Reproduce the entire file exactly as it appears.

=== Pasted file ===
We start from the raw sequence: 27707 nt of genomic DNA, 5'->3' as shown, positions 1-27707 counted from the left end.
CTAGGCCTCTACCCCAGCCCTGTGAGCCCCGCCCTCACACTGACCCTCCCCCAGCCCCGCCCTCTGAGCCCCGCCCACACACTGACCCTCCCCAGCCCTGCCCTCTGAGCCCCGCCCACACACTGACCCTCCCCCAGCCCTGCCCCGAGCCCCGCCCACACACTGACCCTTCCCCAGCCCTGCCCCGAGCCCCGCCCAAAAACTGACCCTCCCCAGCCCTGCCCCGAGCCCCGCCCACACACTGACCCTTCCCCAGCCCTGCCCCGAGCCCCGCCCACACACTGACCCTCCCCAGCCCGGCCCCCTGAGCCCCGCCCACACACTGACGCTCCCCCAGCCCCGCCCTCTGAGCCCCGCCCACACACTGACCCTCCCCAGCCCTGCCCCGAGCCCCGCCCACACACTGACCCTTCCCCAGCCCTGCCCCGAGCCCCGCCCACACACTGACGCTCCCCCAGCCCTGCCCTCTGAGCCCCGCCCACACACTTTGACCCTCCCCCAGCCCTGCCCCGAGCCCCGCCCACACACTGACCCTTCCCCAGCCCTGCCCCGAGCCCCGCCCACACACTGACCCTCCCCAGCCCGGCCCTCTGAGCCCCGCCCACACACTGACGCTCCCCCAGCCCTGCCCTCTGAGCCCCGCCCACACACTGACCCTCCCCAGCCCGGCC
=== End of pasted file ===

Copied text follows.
We start from the raw sequence: 27707 nt of genomic DNA, 5'->3' as shown, positions 1-27707 counted from the left end.
CTAGGCCTCTACCCCAGCCCTGTGAGCCCCGCCCTCACACTGACCCTCCCCCAGCCCCGCCCTCTGAGCCCCGCCCACACACTGACCCTCCCCAGCCCTGCCCTCTGAGCCCCGCCCACACACTGACCCTCCCCCAGCCCTGCCCCGAGCCCCGCCCACACACTGACCCTTCCCCAGCCCTGCCCCGAGCCCCGCCCAAAAACTGACCCTCCCCAGCCCTGCCCCGAGCCCCGCCCACACACTGACCCTTCCCCAGCCCTGCCCCGAGCCCCGCCCACACACTGACCCTCCCCAGCCCGGCCCCCTGAGCCCCGCCCACACACTGACGCTCCCCCAGCCCCGCCCTCTGAGCCCCGCCCACACACTGACCCTCCCCAGCCCTGCCCCGAGCCCCGCCCACACACTGACCCTTCCCCAGCCCTGCCCCGAGCCCCGCCCACACACTGACGCTCCCCCAGCCCTGCCCTCTGAGCCCCGCCCACACACTTTGACCCTCCCCCAGCCCTGCCCCGAGCCCCGCCCACACACTGACCCTTCCCCAGCCCTGCCCCGAGCCCCGCCCACACACTGACCCTCCCCAGCCCGGCCCTCTGAGCCCCGCCCACACACTGACGCTCCCCCAGCCCTGCCCTCTGAGCCCCGCCCACACACTGACCCTCCCCAGCCCGGCC